The woman extended her hand. “I’m Christine Carter from the U of L. Dr. Amundsen is right. That meteorite has considerable scientific value. Are you sure you can’t help?”
“Like I said, the rock belongs tuh the Blackfoot. If you want tuh deal with them try Hassun Parker. He’s the one with white hair.”
She set off around the side of the hill. As I contemplated her retreating hindquarters, I found myself wishing I could have found some way to accommodate her. In the distance, I could see Hassun grinning at me.
Mostly, the whites outside the fence spoke only among themselves, but there was the occasional shouted comment to the Blackfoot. Some shouts took on racist overtones. The only reply was louder drumming and singing.
I was relieved when, in the midafternoon, an RCMP cruiser pulled up. Two Mounties stepped out. I identified myself and together we discussed how to proceed. For now, the officers would limit their involvement to making themselves visible. If anyone made a comment likely to incite violence, I would invoke my right as leaseholder to have that person evicted.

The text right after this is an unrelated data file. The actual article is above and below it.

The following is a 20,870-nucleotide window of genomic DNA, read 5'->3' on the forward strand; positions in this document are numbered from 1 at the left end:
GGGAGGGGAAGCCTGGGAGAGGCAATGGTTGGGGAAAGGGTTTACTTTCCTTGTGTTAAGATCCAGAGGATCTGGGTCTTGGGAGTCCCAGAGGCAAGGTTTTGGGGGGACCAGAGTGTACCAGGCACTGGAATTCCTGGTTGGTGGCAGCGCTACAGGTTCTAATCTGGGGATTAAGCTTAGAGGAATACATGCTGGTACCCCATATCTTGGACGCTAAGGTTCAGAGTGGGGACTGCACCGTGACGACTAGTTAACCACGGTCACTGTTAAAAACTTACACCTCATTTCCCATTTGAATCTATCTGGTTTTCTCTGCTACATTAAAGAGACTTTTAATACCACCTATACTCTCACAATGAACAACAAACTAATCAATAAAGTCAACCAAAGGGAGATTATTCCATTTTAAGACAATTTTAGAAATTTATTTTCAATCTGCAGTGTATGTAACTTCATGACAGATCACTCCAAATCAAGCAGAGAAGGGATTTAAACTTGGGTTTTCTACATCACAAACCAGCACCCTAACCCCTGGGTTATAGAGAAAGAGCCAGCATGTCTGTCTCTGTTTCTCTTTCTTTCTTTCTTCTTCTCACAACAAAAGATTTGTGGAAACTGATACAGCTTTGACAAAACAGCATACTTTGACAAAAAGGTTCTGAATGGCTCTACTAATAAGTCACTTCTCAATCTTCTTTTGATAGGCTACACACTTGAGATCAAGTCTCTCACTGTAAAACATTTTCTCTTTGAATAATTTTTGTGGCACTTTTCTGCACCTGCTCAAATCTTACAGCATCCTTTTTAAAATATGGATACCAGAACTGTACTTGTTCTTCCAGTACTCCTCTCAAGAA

Red Beard was the first to oblige. He confronted Hassun across the fence. “Look, you idiot. I’m offering you lazy bastards free money for a rock. Wake up!”
Hassun stood in silence, his arms folded. Behind him, five rifles pointed into the ground. The riflemen, young and grim-faced, snicked off their safeties. Flanked by the two officers, I tapped Red Beard’s shoulder. “I already told you tuh get off my lease.”
He spun around to find himself facing the younger of the two officers, a black man who stood six-six, built like a linebacker. “Sir, I’m going to escort you to your vehicle. You are leaving this lease.”
Red Beard’s face became redder than his beard, but he complied. Word spread. There were no further incidents for the rest of the day.
Toward evening, three of the whites started to put up tents. The Mounties stopped them. As darkness approached, the crowd began to trickle away. Not one Blackfoot left the hill. The Mounties were replaced by two more officers.
Jon Amundsen approached me at nightfall. “How long do you think the Indians will stick it out, Sam?”
I snorted. “Do they look tuh you as though they’re leavin’?”
“I just thought I should warn you. I’m going to check with a lawyer to see if the meteorite can be declared property of the province.”
“Do what you gotta do, Jon.”
He strode to his van and drove away.